Does EQ really matter? And what IS EQ? Is it simply about having good "people skills"? Or is it more than that? And is it worth working on and perfecting these skills?
Our firm recently concluded our first Forum, collaborating with 16 advisors from various firms across the industry to help them further develop and refine their practice and enhance their productivity. This was a year-long Forum in which the group came together once per month to focus on specific skills and tactics in 4 key areas that, when mastered, would make a significant impact on their practice.
- Technical Knowledge (IQ)
- Sales and Relationship Management Skills (EQ)
- Financial Planning (DQ)
- Practice Management (PQ)
At the conclusion of the program, we asked each advisor to share with the group what they most got out of the program, how they've seen these outcomes impact their practice and productivity, what they wanted to continue working on to further enhance their practice, and what they want in terms of coaching and support to continue their development journey.
So, what did they tell us?
While so many advisors in the industry focus on being increasingly intelligent in wealth planning and investment strategies (the IQ of our business), this group resoundingly concluded that the EQ skills were the most important and that the development of these skills is having the most significant impact on their productivity and the value they deliver to their clients and prospects.
What exactly is EQ for a wealth professional?
To best answer this question, consider the following quotes and perspectives they shared about EQ, what it is and the impact it's having on their practice, and how they approach prospects and clients.
- "The most important aspect of EQ I took from this is how I communicate my value. I've always been told to develop a great value proposition about who I am, my firm, and our capabilities and strengths. It seems this topic comes up very early in almost every sales training. But this shift to instead developing a "Client Promise," focusing on the impact we deliver to clients and why we are in business, has been a game-changer for me," further claiming …
- "Developing Discovery skills with better questions has helped me to more deeply understand my clients, which leads to better solutions truly aligned to what the client needs."
- "Developing my ability to ask great questions to motivate the client to think more deeply about the key issues they must address and why it's important to address them has made a huge difference for me."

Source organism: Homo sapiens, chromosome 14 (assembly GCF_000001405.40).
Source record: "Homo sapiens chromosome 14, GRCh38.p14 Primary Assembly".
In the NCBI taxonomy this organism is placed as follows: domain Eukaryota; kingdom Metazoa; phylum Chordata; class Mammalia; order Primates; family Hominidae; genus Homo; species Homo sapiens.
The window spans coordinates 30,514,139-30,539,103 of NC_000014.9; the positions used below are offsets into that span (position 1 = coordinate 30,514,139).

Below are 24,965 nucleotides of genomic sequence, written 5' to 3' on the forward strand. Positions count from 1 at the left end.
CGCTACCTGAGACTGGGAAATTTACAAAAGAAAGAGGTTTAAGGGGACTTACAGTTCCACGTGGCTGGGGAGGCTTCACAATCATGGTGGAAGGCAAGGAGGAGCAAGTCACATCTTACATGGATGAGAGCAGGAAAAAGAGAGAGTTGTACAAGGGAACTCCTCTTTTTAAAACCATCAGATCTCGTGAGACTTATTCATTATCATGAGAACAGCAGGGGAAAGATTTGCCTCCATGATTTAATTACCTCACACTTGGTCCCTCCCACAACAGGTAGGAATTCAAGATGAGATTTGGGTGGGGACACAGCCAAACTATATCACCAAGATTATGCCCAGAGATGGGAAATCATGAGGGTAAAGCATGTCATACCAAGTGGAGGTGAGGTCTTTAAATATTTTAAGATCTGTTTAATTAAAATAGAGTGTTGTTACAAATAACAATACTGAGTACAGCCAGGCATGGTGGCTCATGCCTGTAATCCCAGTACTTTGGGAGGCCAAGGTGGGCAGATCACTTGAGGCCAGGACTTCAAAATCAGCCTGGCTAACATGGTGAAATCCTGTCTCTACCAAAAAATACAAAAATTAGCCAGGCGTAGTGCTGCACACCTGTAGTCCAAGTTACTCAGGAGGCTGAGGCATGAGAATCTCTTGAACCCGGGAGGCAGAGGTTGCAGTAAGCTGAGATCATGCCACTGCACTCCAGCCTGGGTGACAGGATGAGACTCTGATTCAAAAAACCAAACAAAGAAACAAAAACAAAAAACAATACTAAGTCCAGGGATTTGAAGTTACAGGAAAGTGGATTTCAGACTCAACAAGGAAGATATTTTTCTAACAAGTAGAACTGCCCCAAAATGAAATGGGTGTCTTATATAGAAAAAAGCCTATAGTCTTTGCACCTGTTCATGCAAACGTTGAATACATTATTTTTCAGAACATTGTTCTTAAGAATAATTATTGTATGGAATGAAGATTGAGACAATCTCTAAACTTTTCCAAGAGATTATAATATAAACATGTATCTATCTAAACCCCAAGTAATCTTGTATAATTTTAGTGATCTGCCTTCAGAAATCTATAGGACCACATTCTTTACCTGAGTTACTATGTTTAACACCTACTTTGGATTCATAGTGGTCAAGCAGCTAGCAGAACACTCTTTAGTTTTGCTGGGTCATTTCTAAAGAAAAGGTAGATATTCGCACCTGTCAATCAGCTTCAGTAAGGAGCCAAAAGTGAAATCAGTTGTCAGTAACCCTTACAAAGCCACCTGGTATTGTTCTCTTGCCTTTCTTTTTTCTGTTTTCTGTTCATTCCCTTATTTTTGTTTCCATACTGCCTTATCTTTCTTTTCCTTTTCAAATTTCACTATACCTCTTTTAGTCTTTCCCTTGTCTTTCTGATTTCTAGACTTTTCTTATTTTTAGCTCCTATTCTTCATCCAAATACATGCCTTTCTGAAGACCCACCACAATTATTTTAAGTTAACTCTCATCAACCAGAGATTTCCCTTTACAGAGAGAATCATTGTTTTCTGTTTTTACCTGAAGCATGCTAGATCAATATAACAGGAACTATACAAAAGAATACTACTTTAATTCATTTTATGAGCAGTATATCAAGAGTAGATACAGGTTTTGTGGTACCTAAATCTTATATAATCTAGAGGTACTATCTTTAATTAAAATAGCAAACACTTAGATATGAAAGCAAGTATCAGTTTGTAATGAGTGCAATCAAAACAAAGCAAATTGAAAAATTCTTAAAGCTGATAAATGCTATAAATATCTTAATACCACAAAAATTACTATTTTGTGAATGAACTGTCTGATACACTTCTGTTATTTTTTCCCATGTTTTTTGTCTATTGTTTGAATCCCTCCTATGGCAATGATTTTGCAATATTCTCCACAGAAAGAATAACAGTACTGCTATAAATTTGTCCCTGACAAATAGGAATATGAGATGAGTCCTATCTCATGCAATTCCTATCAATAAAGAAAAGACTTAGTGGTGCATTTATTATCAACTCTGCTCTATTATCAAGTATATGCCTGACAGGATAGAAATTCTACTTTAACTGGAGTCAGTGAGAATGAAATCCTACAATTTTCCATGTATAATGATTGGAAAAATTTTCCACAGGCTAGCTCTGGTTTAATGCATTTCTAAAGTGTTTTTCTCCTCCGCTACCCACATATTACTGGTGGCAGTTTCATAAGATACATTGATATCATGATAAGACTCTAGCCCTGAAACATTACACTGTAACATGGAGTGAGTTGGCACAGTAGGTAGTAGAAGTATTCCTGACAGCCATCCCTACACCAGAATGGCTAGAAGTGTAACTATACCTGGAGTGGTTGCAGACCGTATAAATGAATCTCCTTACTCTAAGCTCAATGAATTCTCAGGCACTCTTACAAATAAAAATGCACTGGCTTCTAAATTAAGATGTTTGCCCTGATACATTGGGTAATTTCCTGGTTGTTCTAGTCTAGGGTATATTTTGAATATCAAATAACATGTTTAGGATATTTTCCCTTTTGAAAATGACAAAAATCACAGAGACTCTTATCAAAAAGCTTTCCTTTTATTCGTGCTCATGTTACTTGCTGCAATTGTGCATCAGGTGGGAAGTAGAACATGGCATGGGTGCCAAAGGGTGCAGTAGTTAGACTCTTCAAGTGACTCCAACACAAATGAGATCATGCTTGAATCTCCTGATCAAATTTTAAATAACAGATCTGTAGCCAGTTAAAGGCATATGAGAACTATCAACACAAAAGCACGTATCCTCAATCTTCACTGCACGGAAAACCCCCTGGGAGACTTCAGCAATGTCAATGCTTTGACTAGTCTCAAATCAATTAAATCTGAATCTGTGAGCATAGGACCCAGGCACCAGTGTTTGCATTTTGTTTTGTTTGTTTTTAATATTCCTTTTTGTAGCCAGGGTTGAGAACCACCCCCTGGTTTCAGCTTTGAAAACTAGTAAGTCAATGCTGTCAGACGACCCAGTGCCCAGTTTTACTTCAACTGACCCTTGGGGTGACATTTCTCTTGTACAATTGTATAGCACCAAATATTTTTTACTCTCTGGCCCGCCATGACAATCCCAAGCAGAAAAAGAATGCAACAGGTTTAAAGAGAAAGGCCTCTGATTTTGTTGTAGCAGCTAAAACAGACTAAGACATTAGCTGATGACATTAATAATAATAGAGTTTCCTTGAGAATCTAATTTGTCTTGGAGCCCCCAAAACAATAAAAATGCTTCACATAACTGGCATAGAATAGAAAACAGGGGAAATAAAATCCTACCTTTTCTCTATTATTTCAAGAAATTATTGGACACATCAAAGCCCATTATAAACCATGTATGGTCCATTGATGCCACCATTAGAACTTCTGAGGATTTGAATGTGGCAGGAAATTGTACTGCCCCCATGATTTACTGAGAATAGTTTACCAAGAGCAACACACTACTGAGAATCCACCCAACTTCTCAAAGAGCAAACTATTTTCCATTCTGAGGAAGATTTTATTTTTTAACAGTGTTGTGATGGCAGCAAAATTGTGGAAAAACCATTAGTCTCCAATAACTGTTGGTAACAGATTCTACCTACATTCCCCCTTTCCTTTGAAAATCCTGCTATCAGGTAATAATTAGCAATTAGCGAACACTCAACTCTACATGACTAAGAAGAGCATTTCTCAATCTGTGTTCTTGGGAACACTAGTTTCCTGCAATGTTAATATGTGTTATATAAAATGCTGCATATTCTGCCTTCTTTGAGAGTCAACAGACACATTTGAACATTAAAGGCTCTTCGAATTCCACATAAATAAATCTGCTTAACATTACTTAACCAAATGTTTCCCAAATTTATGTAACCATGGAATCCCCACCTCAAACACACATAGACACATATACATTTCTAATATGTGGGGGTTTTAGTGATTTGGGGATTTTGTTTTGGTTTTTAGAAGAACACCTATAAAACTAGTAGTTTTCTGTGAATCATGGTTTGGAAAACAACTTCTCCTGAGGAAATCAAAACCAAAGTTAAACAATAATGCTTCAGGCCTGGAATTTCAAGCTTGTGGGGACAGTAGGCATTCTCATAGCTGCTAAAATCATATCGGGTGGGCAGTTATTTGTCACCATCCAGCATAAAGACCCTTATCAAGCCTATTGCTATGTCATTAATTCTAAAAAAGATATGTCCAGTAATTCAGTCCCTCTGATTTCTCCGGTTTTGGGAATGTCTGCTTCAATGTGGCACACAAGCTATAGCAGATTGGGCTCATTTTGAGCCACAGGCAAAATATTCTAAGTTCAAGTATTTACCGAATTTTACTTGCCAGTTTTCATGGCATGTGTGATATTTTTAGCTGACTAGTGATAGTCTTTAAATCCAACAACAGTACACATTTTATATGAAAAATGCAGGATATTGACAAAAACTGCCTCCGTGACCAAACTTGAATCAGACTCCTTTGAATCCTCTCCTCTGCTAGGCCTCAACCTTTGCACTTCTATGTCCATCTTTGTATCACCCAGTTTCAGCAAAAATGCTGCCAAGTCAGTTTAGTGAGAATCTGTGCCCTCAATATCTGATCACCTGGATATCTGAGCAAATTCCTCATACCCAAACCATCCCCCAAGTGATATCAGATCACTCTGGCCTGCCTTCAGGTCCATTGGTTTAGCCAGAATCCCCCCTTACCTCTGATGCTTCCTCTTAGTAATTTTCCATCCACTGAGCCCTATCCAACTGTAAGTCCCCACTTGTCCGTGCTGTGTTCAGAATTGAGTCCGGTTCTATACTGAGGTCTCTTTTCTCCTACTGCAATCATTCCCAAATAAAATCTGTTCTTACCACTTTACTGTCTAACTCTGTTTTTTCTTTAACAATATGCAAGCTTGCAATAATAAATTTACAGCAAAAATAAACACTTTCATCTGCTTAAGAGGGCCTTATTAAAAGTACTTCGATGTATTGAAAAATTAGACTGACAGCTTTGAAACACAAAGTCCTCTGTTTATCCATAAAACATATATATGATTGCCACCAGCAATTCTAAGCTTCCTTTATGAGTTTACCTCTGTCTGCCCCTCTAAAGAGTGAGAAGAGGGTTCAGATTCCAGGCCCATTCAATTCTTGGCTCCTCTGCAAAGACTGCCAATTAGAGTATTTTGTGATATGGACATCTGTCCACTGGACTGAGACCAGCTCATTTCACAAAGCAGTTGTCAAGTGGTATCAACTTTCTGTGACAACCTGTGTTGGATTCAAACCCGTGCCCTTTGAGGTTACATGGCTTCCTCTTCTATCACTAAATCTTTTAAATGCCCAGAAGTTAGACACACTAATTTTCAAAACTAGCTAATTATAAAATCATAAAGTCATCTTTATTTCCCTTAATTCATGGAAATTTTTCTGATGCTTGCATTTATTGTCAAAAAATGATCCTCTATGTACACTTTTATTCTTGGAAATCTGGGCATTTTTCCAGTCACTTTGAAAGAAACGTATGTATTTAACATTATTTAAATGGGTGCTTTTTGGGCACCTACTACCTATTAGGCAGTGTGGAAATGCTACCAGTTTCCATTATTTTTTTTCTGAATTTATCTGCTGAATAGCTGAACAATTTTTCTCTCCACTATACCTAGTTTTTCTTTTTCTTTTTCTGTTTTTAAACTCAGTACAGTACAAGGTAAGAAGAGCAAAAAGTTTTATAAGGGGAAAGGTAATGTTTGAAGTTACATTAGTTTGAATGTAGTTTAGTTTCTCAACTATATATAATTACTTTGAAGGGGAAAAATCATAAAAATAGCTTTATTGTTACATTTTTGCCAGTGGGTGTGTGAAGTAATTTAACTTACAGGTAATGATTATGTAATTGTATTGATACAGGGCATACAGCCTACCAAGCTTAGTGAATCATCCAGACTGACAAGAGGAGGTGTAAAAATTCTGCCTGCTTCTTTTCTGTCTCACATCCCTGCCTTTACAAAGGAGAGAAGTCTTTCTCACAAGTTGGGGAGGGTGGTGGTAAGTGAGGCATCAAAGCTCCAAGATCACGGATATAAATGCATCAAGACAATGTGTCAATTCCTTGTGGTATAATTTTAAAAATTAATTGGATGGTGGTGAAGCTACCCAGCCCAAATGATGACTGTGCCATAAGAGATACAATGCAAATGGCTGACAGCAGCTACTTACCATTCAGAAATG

- "This whole thing about engaging clients with a purity of intent, e.g., focused on serving the client rather than on selling something, and becoming a better listener in my client meetings, has increased my value and credibility with my clients."
The EQ Impact
This group of advisors conveyed that their work on these EQ skills is helping to drive tangible outcomes in their practice, including:
- Deepening trust and loyalty with current clients leads to expanding relationships with additional assets.
- Increased sales and revenue, primarily because "I'm able to better connect with prospects and clients and have them see I am sincerely interested in them and most importantly understanding them."
- An increase in referrals both from clients as well as internal partners and COIs "due to enhanced credibility and their confidence in the value I deliver."
- Increased efficiency – and therefore productivity – in their practice. Specifically with prospects and their ability to deliver immediate value in the sales process and decrease the number of calls to close.
As the wealth management industry has continued to grow and mature, IQ – the specialized acumen around wealth planning strategies and investments – has increasingly become commoditized. Now that's not to say IQ is not important; it is. But no longer can it truly differentiate an advisor, a team, or a firm on its own. Clients have a baseline expectation that they will be working with intelligent people. What grabs their attention is intelligent people who dig deeper to understand them and their unique situation (beyond the standard "what are your goals" or "what keeps you up at night" conversation), do so purely with the client's interests in mind, and then apply their expertise in a clear and intentional way to help them achieve their unique goals and priorities. This is EQ. And it's increasingly a key point of differentiation.
Which begs the question…
How are you (or your firm) supporting and honing the EQ skills vital to differentiating with prospects and clients?
Based on our first-hand experience with these advisors, we suggest it's a question worth answering!
If you would like more information on how Greene Consulting is helping firms and advisors develop EQ skills or about our next Forum, which will be starting in the coming months, click here for a link to the Advisor Forum Overview.
If you would like to speak with someone please contact Rick Swygman at firstname.lastname@example.org.